Tuesday, January 6, 2009

Migration Controls = RACISM!!!

That's right. If you want to control immigration you are a racist. Why is that you ask? Its because everyone has a right to the fruits of your labors. Forget about the strain it puts on social services (health care, education & law enforcement). Immigration is okay since its part of the free market economic principles. HUH? This is confirmed by a Harvard economist. One Lant Pritchett.

The bottom line is spread the wealth around. Its even mentioned in the post below!! Just another socialist plea. Or should I say communist plea.

January 6, 2009 11:45 AM

migration.jpgI like heretical ideas. Especially ones that make more sense the longer you think about them. So here is my New Year offering: let's open the world's borders to migrants.

It has always struck me as odd that we are so keen to allow the flow of cash and goods across borders without let or hindrance, but try so hard to deny the same rights to people. That is both unfair and a denial of the free-market theories on which much of the world's economy is built.

Surely if free trade and the free movement of capital is so good for an efficient global economy, then the same should apply to the free movement of labour?

I can't see the fault in that logic. And for the apostles of the free market to deny it reeks to me of racism and xenophobia. Worse, the stench is disguised by a cheap perfume of do-gooding development theory and environmental hand-wringing.

Until recently, I hadn't realised that there were economists around who agreed with me. But Lant Pritchett at the John F Kennedy School of Government at Harvard University, does. I went to see him in Boston a few weeks ago.

He says that the current ever-tougher controls on migration into the rich world are the new apartheid of a globalised world economy - locking up poor people in prison-camp countries not so different from the hated Bantustans or "black African homelands" of apartheid-era South Africa.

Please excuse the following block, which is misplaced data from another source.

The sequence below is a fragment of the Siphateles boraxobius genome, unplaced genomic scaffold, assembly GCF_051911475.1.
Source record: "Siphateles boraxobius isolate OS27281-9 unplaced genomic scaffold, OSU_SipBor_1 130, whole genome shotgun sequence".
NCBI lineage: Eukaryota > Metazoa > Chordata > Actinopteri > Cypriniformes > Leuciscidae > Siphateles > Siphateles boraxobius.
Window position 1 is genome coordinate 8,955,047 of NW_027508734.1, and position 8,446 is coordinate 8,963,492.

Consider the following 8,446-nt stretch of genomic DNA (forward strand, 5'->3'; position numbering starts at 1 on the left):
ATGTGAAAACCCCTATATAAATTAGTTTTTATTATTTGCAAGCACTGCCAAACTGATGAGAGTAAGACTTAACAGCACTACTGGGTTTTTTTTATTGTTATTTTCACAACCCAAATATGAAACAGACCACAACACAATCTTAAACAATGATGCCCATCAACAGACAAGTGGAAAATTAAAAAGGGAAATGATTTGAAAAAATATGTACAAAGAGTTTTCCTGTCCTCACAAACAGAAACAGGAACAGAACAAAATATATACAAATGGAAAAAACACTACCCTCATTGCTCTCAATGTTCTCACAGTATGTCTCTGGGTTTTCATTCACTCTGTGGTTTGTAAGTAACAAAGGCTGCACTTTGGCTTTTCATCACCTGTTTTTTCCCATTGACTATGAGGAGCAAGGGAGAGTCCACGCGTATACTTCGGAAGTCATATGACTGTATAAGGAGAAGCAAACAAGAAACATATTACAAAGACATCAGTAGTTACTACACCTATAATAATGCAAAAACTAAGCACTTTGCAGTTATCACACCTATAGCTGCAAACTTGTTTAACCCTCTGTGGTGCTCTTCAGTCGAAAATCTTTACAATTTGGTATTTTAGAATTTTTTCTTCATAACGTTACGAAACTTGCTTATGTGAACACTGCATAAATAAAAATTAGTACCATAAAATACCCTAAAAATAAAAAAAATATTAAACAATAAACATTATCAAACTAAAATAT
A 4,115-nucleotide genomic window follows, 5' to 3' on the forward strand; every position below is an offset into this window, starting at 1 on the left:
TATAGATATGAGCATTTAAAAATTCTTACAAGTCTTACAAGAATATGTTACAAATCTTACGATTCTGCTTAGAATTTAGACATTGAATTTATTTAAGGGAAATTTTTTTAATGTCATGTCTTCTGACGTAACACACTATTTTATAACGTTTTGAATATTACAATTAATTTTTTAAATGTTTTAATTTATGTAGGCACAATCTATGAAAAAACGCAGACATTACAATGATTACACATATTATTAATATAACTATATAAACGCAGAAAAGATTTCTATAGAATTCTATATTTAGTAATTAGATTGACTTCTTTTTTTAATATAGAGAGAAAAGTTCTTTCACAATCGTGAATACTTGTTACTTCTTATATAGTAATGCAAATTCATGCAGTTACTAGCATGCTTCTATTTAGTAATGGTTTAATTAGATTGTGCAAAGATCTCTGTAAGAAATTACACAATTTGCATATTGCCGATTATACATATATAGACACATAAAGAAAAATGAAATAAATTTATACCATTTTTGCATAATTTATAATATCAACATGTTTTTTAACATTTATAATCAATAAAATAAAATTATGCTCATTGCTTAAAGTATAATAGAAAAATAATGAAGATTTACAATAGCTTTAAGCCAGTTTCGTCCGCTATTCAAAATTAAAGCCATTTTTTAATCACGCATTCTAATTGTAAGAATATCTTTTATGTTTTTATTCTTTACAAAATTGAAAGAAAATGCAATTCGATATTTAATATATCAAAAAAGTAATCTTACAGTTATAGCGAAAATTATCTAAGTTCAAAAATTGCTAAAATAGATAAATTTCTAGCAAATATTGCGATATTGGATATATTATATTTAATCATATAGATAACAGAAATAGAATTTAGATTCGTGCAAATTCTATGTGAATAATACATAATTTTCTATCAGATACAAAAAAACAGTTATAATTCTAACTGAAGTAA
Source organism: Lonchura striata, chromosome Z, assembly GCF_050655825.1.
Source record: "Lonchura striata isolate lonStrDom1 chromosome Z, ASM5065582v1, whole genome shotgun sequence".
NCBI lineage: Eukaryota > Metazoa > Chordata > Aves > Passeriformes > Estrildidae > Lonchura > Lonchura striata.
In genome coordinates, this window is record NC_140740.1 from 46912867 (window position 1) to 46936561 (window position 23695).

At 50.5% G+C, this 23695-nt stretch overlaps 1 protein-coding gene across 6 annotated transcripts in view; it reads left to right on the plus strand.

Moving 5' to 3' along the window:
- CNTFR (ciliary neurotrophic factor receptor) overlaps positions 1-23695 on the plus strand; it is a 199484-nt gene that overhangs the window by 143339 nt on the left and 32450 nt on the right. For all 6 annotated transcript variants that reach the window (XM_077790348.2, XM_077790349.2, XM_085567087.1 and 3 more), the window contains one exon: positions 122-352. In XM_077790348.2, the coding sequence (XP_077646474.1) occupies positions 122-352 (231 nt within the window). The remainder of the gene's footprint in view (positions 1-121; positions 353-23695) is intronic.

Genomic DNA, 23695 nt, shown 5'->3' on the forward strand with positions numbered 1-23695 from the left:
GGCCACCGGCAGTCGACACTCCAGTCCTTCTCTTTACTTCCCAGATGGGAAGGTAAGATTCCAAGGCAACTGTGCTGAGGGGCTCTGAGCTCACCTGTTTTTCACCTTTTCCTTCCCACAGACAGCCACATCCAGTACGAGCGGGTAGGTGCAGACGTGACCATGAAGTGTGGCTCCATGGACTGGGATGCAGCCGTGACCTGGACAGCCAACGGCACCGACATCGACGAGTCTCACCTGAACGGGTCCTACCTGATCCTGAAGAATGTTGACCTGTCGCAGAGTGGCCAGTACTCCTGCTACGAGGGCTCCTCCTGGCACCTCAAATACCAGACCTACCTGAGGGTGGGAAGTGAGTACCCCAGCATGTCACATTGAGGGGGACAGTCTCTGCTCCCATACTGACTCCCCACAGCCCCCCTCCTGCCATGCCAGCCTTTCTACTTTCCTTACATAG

After all, he says, a Vietnamese labourer would have nine times the purchasing power if she did the identical job in Japan. A Kenyan could be seven times better off in Britain. Tongan workers earn four times more in New Zealand, Mexicans seven times more in the US, and so on. Why not let them come?

But no. Instead, we ban the movement of people and "outsource" the jobs to places where pay is rock bottom - like Vietnam and Kenya and so on.

Except some jobs can't be moved. We do need some of these would-be migrants to do all kinds of menial jobs that even the poorest people in rich countries won't do. Jobs like picking grapes in California and oranges in Spain, cleaning toilets in Britain and hotel rooms in Italy, looking after babies in Washington and gratifying the libido of men from Tel Aviv to Toronto, Munich to Manchester, and Stockholm to Sydney.

So we look the other way while huddled masses are smuggled in. Criminalising millions of "economic migrants" delivers the goods while keeping this foreign underclass devoid of any rights. Because if they complain they will be sent home again.

At least South Africa was honest about what it was doing.

Those who think themselves progressives come up with lots of reasons why, regrettably, we have to keep tough controls on migration.

  • They pretend that even the keenest migrants are victims who would be better off back home. Nonsense.
  • They argue that migrants do more damage to the environment if they join us in the rich world. Which is one of the most despicable of self-serving green arguments.
  • And they hypothesise that migration is bad for the economies of the sending countries. That too may be largely poppycock. Economies are made up of people. The ultimate idea, surely, is to help people and not economies. And Pritchett points out that "two of every five living Mexicans who have escaped poverty did so by leaving Mexico; for Haitians it is four out of five."

Meanwhile, hundreds of millions of poor people in poor countries already rely on remittances from relatives working in richer economies. Whole economies would collapse without this drip-feed of cash, which dwarfs international aid.

Remittances amount to a staggering 45% of the cash circulating in Tajikistan, mostly from construction workers in Russia. In Moldova, Europe's worst-faring economy, the figure is 38%, in Tonga 35%, in Lebanon 24%, and in Honduras, Guyana, Jordan, Haiti and Jamaica around 20%.

What is more, most of the remittance cash gets into the pockets of ordinary citizens rather than the Swiss bank accounts of their leaders or the salaries of western consultants.
This is good news. And Pritchett argues that extending the remittances economy by opening the borders to many more migrants is a sure-fire route to spreading the world's wealth around. In a global economic recession, it may be about the only way.

Pritchett, incidentally, is not just any crackpot economist. He has a side-job advising Google on its philanthropic efforts to cut global poverty. And he was for many years a close colleague at the World Bank of Lawrence Summers - the man about to become Barack Obama's head of the National Economic Council.

Now, wouldn't it be great if a bit of this compassionate, libertarian and free-market thinking seeped into the White House over the next four years.

Fred Pearce, senior environment correspondent

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